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In the News: 6 Mexican wolves released in Gila

Associated Press, July 24, 2014

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ALBUQUERQUE, N.M. (AP) — The U.S. Fish and Wildlife Service says it has released six more Mexican wolves into the Gila Wilderness as part of its 15-year-effort to reintroduce the endangered predator to the Southwest.

Officials say the wolves were driven from the service's wolf sanctuary in Sevilleta to the Gila Cliff Dwellings on Monday night, then packed into the wilderness for release on Tuesday.

The female wolf is one who was recaptured in May after becoming separated from her mate and having six pups with no experience in the wild. Two of the pups were put with another pair of wolves that had a smaller litter and more rearing experience. At the sanctuary, the mother and her four remaining pups were reintroduced to a former mate, who officials say adopted the pups as his own.

This Associated Press article was published in the Albuquerque Journal and other newspapers.

Photo of Coronado Pack by US Fish and Wildlife Service


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Endangered Mexican Wolves Need Your Help!
With fewer than 90 Mexican gray wolves in the wild, US Fish and Wildlife Service is proposing to make changes that could push them closer to extinction or finally help them thrive.  The decision will be made in the next few months and they need to hear from you!

Submit a letter to the editor responding to this article and influence decision-makers and thousands of your fellow citizens. Tips and talking points are below, but please write in your own words, from your own experience. Don’t try to include all the talking points in your letter.

Talking points
  • Start by thanking the paper for this article.
  • While the re-release of this wolf family is great news, the USFWS should move forward with allowing new wolves to be released throughout the Blue Range Wolf Recovery Area. The Mexican gray wolf is the most endangered mammal in the U.S. with only about 83 in the wild.  Additional wolves must be released into the wild now to increase the genetic health of the species. Numerous wolves are in captive breeding facilities around the country, prepared for, and awaiting, release.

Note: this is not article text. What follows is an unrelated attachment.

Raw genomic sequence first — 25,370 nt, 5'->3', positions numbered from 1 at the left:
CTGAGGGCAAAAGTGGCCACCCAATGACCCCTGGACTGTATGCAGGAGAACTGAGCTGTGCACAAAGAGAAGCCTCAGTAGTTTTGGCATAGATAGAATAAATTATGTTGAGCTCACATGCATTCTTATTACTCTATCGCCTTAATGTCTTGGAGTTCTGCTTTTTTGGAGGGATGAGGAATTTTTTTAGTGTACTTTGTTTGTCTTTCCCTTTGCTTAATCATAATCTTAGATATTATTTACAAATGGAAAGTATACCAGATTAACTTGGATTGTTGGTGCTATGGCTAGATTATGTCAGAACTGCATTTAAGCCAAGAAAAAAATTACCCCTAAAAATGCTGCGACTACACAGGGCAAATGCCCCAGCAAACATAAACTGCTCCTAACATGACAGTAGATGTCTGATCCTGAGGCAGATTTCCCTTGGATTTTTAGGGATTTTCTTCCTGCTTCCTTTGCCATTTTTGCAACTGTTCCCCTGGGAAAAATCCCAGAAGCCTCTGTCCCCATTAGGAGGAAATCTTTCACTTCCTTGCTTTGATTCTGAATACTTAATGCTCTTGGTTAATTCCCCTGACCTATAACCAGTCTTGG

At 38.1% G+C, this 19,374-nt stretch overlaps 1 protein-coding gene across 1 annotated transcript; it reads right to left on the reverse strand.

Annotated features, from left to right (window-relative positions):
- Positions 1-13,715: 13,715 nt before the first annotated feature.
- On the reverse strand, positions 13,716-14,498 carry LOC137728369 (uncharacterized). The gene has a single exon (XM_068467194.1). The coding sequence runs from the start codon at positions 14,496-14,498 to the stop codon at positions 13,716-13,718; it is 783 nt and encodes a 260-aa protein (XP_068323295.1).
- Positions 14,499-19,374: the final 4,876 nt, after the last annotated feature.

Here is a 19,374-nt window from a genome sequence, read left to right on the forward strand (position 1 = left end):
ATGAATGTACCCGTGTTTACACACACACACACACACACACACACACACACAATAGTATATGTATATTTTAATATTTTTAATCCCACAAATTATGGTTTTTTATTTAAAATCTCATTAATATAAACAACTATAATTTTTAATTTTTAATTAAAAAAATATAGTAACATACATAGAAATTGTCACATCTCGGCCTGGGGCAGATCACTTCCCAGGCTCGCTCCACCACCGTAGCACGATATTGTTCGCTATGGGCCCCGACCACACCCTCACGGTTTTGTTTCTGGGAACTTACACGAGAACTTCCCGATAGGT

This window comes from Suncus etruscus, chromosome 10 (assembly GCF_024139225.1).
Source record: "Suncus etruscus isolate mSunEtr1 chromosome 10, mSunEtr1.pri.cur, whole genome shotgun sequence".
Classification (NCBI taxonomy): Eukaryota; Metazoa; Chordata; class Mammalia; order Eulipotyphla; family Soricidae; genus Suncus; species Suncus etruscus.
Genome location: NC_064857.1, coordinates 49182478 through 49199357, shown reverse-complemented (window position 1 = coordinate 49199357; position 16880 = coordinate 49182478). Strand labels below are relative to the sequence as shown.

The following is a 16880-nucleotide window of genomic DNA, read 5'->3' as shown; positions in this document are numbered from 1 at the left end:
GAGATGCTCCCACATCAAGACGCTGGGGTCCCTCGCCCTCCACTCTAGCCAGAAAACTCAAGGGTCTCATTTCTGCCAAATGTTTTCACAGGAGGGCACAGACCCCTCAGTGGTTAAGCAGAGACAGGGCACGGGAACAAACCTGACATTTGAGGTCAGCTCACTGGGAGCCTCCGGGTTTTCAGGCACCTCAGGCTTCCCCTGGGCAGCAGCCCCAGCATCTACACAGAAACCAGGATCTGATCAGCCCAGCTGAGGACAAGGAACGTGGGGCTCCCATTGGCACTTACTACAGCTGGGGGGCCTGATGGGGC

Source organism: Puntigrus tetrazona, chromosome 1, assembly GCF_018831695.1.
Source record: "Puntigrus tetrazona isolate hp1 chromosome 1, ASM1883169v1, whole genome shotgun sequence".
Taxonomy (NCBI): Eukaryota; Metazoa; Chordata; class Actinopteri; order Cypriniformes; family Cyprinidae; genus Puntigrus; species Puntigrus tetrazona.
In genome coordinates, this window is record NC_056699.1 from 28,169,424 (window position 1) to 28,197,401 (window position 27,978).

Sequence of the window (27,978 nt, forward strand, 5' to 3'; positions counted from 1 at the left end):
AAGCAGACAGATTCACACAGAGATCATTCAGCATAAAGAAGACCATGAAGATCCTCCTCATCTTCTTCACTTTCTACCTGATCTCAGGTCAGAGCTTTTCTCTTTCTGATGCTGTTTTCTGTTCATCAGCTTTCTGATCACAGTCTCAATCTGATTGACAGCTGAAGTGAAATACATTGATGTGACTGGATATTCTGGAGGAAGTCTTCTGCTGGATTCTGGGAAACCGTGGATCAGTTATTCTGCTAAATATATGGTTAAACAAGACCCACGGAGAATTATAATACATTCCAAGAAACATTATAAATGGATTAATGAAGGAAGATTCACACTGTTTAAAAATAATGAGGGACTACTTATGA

• Wolves once lived throughout New Mexico and Arizona and played a critical role in keeping the balance of nature in place. We need to restore this important animal that has been missing for too long.
  • People who care about wolves have an important opportunity to speak out for their recovery in August. US Fish and Wildlife Service will hold a hearing in Truth or Consequences, NM on August 13th on the future of critically endangered Mexican gray wolves.  More information can be found at mexicanwolves.org.
  • Wolves need freedom from boundaries. Given room to roam, the wolves will establish themselves in suitable areas with adequate game. USFWS must change the rules that do not allow wolves to establish new packs and populations in additional areas that are essential to their recovery. Capturing and moving wolves because they roam beyond an artificial boundary is always a risky business that can result in death or trauma to the wolf.
  • The USFWS should designate Mexican gray wolves as essential. By labeling all of the wild wolves as “nonessential” the USFWS ignores science and the reality of 16 years of experience with reintroducing wolves. The 83 wolves in the wild have up to four generations of experience in establishing packs and raising pups and are over 22% of all of the Mexican wolves in the world. The fourth generation wild lobos are not expendable and are essential to recovering this unique subspecies of wolf.
  • The USFWS needs to quit stalling and complete a comprehensive recovery plan. USFWS admits that their 1982 recovery plan is not scientifically sound and does not meet current legal requirements – yet in its proposed rule USFWS continues to emphasize a woefully inadequate population of only 100 wolves in the wild.
Make sure you:
  • Thank the paper for publishing the article.
  • Do not repeat any negative messages from the article, such as “cows may have been killed by wolves, but…”  Remember that those reading your letter will not be looking at the article it responds to, so this is an opportunity to get out positive messages about wolf recovery rather than to argue with the original article.
  • Keep your letter brief, between 150-300 words.
  • Include something about who you are and why you care: E.g. “I am a mother, outdoors person, teacher, business owner, scientific, religious, etc.”
  • Provide your name, email address, phone number and address.  The paper won’t publish these, but they want to know you are who you say you are.
TO LEARN MORE ABOUT THE USFWS PROPOSAL AND UPCOMING HEARINGS, CLICK HERE. ________________________________________________________________________________________________________________________________________
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